NATO warns against Kosovo tensions
BRUSSELS (AP) — NATO's peacekeeping force will do all it can to prevent tensions in Kosovo from escalating because of this weekend's election in neighboring Serbia, the alliance's top official said Friday.
NATO Secretary-General Anders Fogh Rasmussen said the force's "mission is to preserve a safe and secure environment for all people of Kosovo in an impartial way."
Serbia is holding a general election on Sunday. Tensions have intensified on the eve of the ballot as Kosovo sought to block voting in Serb-dominated northern Kosovo, saying these would undermine its sovereignty.
Kosovo unilaterally declared independence from Serbia in 2008. Belgrade has vowed never to recognize its secession. About 90 nations, including the U.S., support Kosovo's independence, though it is still not a member of the United Nations.
Serbia, which considers Kosovo the cradle of its statehood and religion, does not recognize Kosovo's independence. In addition, Serbs in the northern part of the former province do not recognize the government in Pristina, Kosovo's capital.
Kosovo's authorities, who are primarily ethnic Albanian, wield little authority in northern Kosovo.
The Organization for Security and Cooperation in Europe has agreed to oversee Serbia's presidential and parliamentary ballot in Kosovo, but not the local elections that some Serb officials want to organize, despite warnings from Pristina that force would be used to prevent them. Pristina says local elections would create a parallel administration on its territory.
"I strongly urge all leaders and all communities to show restraint during the voting process," Fogh Rasmussen said in a statement.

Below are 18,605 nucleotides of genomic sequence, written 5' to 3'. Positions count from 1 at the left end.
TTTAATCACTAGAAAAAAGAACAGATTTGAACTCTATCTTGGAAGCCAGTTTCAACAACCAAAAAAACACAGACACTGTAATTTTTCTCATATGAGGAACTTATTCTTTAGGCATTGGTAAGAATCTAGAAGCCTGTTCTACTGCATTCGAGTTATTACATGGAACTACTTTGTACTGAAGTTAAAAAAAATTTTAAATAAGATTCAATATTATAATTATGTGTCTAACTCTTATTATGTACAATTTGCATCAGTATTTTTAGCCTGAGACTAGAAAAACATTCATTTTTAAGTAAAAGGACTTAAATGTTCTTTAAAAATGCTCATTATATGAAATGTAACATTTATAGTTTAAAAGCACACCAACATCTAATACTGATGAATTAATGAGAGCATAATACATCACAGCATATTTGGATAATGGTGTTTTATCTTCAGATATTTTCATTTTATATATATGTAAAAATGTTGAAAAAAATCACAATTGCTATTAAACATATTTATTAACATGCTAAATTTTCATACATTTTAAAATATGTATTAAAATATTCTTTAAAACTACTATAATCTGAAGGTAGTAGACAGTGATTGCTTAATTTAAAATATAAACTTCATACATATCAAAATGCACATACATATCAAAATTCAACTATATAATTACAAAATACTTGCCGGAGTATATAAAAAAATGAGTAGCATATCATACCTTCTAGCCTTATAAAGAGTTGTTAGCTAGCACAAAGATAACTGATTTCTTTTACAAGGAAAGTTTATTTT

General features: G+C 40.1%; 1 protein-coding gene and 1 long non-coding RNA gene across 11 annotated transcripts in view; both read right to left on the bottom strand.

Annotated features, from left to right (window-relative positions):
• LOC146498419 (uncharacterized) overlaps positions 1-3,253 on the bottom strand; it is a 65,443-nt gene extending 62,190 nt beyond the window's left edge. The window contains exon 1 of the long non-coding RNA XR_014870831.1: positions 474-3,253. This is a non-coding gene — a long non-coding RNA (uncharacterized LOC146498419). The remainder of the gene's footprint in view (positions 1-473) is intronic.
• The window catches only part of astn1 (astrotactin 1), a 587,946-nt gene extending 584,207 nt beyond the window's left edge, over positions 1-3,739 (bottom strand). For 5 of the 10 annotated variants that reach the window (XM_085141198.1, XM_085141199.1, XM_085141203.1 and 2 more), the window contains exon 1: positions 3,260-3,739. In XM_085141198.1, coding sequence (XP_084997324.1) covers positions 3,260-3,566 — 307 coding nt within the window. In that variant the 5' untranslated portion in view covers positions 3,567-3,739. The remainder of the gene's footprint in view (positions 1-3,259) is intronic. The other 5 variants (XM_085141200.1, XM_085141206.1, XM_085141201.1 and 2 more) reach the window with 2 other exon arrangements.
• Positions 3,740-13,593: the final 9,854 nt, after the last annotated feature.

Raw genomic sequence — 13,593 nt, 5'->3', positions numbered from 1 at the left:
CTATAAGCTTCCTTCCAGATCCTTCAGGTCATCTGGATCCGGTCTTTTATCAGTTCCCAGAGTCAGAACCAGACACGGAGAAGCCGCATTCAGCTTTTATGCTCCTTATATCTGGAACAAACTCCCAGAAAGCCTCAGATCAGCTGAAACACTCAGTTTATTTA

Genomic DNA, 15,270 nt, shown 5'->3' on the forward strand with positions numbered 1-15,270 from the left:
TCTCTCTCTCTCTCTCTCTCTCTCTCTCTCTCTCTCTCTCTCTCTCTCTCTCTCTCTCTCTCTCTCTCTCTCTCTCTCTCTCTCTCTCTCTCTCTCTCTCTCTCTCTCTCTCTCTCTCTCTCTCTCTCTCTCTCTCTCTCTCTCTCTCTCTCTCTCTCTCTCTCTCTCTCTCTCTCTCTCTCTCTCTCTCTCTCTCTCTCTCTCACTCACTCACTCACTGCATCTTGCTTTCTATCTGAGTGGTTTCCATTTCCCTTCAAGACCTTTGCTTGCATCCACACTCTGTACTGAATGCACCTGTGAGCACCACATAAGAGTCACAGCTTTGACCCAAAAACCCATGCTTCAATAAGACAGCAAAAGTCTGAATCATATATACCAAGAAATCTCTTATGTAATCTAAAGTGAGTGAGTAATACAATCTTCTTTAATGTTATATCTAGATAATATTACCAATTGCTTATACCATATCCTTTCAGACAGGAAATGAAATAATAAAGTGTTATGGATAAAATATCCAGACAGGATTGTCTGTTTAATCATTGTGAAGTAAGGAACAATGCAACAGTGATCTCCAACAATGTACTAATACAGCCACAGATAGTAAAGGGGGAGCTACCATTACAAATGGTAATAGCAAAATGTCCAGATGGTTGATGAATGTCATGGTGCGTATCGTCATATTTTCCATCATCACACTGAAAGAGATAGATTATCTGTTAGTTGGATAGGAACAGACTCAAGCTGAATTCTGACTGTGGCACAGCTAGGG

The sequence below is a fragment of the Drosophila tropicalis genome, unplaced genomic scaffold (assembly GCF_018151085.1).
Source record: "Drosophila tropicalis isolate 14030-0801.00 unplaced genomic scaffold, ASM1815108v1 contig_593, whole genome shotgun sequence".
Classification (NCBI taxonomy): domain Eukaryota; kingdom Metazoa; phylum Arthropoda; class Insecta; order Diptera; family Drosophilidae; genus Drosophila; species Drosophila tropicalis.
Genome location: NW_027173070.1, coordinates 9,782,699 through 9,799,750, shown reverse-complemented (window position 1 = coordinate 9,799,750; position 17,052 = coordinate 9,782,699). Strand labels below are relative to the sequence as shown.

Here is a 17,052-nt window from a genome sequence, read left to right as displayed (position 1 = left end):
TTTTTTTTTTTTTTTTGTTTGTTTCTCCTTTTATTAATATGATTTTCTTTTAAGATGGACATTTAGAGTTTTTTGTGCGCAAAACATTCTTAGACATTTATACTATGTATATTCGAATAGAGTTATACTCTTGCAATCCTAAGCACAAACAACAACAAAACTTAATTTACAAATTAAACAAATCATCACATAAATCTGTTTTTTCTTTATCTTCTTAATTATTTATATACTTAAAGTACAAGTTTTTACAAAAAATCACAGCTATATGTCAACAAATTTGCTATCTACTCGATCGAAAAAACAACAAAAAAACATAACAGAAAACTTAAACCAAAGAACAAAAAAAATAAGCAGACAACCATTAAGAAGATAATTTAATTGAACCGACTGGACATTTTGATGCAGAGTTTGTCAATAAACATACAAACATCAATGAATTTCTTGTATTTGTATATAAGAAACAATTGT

The NATO force was recently reinforced by a German-Austrian quick-reaction battalion, bringing its total strength to about 7,000 troops.
"I have full confidence in the judgment and professionalism of the (NATO commander) to use all the means within his mandate and all the instruments at his disposal, including the second battalion of the Operational Reserve Force," Fogh Rasmussen said.
The peacekeepers have been stationed in the landlocked nation since 1999, following a war that effectively ended Serbia's rule over its one-time province. The force originally numbered nearly 50,000 troops when it first entered Kosovo 13 years ago.
In a related development, police on Friday arrested eight people in Serbia's tense, ethnic-Albanian dominated south, five of them on suspicion of war crimes against Serb civilians during a 2001 conflict. The group was arrested in a police sweep in towns and villages in the region bordering Kosovo, said Interior Minister Ivica Dacic.
The arrests could fuel tensions in the volatile area and also in Kosovo. An ethnic Albanian politician from southern Serbia described the arrests as "state terror" against his community.
Dusan Stojanovic and Jovana Gec in Belgrade contributed to this report.